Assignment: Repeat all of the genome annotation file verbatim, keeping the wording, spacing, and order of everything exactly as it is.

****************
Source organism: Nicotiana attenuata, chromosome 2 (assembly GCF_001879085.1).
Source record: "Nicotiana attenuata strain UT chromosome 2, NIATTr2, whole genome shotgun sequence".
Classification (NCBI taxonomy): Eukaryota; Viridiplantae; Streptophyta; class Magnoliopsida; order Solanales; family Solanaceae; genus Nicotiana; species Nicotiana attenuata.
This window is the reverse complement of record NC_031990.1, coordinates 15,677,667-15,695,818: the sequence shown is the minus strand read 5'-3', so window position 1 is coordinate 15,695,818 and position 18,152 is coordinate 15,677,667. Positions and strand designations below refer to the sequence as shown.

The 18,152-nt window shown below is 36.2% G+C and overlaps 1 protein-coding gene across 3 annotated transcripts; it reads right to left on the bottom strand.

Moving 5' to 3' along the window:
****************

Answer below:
Source organism: Nicotiana attenuata, chromosome 2 (assembly GCF_001879085.1).
Source record: "Nicotiana attenuata strain UT chromosome 2, NIATTr2, whole genome shotgun sequence".
Classification (NCBI taxonomy): Eukaryota; Viridiplantae; Streptophyta; class Magnoliopsida; order Solanales; family Solanaceae; genus Nicotiana; species Nicotiana attenuata.
This window is the reverse complement of record NC_031990.1, coordinates 15,677,667-15,695,818: the sequence shown is the minus strand read 5'-3', so window position 1 is coordinate 15,695,818 and position 18,152 is coordinate 15,677,667. Positions and strand designations below refer to the sequence as shown.

The 18,152-nt window shown below is 36.2% G+C and overlaps 1 protein-coding gene across 3 annotated transcripts; it reads right to left on the bottom strand.

Moving 5' to 3' along the window: